Figure Friday: The Batman Who Laughs with Robins of Earth 22 by McFarlane Toys

Welcome back to the first Figure Friday column of 2022! I hope that you enjoyed the podcast version of Figure Friday over the last couple weeks as E.A. Henson and I recapped what was an excellent year in figure collecting. My wish for all of us is that 2022 continues to deliver the goods and that regardless of what you collect, you’re able to find joy and happiness in your collection. That being said, let’s kick off the new year with an item that I mentioned preordering on last week’s episode.

The Batman Who Laughs with Robins of Earth 22 by McFarlane Toys

Dark Knights: Metal is a series that acted as a culmination of sorts for Scott Snyder and Greg Capullo’s run on Batman. It focuses on seven evil incarnations of Batman from a Dark Multiverse (not to be confused with the regular Multiverse). Calling themselves The Dark Knights, these evil Bat-men and women are all mash ups of other DC heroes and villains. What if Batman was an evil Speedster? He’d be called Red Death. What if Batman was an evil Green Lantern? You’d get The Dawnbreaker. Leading The Dark Knights into battle was The Batman Who Laughs, a mashup of Batman and The Joker.

The character design of The Batman Who Laughs is something I was immediately drawn to. A Joker Toxined grin, jutting out from beneath the cowl. The eyes hidden by a metal crown of spikes. A little Batman, a little Pinhead from Hellraiser, The Batman Who Laughs was something that was screaming to be brought to life in figure form. McFarlane has released this figure a couple times already and I had passed on those previous offerings. The figure always looked cool, but I knew what to expect from McFarlane toys. Beautiful sculpts, great paints, but limited poseability. Marvel Legends, they are not. To call them action figures is a stretch. They’re more like statues that happen to have limited articulation. Knowing all that, when I saw this multipack go up for preorder at $39.99, I decided to roll the dice on a line that I don’t normally collect.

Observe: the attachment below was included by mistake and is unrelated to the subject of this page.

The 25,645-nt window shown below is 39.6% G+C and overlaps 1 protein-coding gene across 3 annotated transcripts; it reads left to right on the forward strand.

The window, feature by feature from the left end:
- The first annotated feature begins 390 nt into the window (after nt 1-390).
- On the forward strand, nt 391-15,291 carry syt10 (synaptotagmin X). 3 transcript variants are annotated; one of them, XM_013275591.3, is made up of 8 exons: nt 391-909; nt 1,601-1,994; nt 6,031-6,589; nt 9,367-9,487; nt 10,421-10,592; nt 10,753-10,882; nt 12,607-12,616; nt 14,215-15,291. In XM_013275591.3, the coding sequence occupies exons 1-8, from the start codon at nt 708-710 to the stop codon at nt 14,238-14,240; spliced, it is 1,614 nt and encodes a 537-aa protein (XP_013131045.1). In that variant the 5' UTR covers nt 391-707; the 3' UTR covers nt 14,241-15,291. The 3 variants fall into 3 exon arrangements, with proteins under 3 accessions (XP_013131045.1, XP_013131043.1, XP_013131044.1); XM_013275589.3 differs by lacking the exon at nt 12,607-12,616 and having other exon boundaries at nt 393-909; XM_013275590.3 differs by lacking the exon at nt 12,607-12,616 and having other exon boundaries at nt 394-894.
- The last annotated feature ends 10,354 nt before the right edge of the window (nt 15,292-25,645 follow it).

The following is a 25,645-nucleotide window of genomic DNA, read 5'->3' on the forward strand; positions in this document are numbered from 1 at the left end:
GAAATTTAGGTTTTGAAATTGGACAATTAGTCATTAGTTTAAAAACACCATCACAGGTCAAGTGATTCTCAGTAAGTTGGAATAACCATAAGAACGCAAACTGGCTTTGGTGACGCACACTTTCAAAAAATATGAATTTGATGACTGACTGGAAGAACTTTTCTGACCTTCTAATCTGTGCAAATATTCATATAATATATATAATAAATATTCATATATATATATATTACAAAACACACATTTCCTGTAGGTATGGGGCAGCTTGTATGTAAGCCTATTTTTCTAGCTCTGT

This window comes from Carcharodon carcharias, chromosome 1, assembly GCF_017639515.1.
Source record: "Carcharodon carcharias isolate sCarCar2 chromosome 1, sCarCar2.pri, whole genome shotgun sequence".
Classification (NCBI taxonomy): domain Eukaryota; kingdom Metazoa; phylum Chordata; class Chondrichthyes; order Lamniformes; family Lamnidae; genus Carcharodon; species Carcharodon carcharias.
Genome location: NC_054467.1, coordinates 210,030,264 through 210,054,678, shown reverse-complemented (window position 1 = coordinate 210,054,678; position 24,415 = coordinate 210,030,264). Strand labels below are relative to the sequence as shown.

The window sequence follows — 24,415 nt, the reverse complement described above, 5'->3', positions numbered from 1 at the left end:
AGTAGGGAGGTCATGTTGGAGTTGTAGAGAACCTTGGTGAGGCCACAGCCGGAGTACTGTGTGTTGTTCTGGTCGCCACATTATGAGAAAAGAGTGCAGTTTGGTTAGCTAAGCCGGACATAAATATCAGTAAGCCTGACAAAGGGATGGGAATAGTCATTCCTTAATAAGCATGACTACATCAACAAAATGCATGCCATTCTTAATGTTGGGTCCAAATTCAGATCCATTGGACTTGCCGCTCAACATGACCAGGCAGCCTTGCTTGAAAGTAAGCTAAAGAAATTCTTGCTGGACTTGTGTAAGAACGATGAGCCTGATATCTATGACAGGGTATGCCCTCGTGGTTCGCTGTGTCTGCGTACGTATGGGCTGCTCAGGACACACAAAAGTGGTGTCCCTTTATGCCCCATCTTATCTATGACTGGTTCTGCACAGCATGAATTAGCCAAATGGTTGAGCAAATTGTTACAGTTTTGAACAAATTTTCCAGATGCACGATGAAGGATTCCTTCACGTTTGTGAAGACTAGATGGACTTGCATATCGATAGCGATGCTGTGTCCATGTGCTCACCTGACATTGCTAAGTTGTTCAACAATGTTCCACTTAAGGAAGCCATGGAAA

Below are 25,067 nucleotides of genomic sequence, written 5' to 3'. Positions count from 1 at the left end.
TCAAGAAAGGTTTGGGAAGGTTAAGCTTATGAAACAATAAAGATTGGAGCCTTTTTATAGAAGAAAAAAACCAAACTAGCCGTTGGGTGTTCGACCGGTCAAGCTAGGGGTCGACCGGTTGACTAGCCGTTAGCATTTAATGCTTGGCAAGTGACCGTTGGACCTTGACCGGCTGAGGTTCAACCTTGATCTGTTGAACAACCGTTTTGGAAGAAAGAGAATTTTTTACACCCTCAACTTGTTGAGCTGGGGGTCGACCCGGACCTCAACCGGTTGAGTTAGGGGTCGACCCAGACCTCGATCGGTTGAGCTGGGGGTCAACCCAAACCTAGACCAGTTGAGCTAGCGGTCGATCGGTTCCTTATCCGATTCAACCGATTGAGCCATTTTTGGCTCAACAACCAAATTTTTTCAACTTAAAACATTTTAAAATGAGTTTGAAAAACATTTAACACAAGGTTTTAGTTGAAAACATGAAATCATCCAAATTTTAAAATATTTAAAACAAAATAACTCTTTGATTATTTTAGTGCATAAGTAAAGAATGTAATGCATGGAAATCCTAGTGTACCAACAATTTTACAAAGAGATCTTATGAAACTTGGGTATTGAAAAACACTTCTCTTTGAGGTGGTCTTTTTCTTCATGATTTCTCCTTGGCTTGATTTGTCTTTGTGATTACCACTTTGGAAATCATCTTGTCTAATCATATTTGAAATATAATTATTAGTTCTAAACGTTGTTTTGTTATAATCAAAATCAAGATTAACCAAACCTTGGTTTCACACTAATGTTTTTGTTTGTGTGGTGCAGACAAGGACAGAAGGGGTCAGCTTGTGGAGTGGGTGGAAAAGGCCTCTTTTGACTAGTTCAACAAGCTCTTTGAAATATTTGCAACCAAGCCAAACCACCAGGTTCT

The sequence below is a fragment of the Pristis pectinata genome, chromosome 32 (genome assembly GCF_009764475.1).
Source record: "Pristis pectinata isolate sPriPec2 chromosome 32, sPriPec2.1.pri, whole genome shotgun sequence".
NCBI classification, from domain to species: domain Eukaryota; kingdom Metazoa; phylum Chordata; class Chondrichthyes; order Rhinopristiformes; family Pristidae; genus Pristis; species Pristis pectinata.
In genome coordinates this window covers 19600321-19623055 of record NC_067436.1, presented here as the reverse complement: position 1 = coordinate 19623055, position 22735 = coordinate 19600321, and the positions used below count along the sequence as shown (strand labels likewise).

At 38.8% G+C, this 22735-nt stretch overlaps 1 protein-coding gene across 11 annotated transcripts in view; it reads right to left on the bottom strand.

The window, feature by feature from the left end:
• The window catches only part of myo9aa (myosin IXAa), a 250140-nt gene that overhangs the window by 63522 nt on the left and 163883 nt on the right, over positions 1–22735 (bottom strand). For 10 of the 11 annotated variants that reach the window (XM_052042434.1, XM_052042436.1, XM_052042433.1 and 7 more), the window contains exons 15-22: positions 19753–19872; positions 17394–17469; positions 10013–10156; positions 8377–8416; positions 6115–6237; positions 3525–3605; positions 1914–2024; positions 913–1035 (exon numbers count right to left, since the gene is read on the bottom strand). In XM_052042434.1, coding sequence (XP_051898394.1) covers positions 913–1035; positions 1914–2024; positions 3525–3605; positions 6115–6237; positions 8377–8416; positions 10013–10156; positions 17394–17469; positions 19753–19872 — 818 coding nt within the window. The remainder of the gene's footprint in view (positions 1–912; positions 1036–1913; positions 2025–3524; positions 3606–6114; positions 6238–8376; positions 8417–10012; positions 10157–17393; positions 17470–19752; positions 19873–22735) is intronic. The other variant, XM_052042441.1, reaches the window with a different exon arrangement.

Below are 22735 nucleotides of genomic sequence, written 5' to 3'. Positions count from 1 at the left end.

When I got these figures in hand and started posing them around, I quickly realized that I was not a fan. McFarlane makes interesting design choices in terms of articulation. The Batman Who Laughs features a ball joint for a wrist. An untrained eye, may not spot it immediately but once you see it, it’s difficult to unsee. He also has leg articulation reminiscent of Diamond Select, which is not something I’m fond of. He has something similar to butterfly joints in his shoulders, but the rubbery plastic shoulder pads significantly restrict the range of motion. The paintwork is nice with varying shades of black and clean silver buckles and accents. The hands feel out of place with the whitest white I’ve ever seen. It’s a bit jarring in contrast to the nice detail they put into making the teeth look disgusting.

The Robins have also been previously released and are all identical save for the head sculpts. Those head sculpts are one of the high points of the set. All three unique with varied toothy grins and hairstyles. They’re creepy in all the right ways. The Robins all look amazing. The costumes are beautifully detailed and the pale white skin features varying degrees of decay throughout the sculpt. The torso and shorts are made of rubbery plastic, which restricts articulation. Again, limiting the number of poses that you’ll be able to get them into. The legs are locked into a bent position. There is no way to get them to stand up straight. A design choice that throws off their center of gravity making them nearly impossible to pose without the included stands.

These figures are not for everybody. McFarlane makes a beautiful figure. To me, they work best when they’re mint in box. Locked in a static pose, forever encapsulated in a plastic prison. The potential of greatness ever present. The only way you’ll ever be let down by these figures is if you open them up and try to play or pose them. That’s not necessarily a bad thing, it’s just a question of whether or not that’s your thing. For me, I’m still undecided. I feel a lot better getting them for $10 a figure as opposed to having bought them individually at twice the price. In retrospect, I’d feel even better if I would have gotten this at $29.99 or less.

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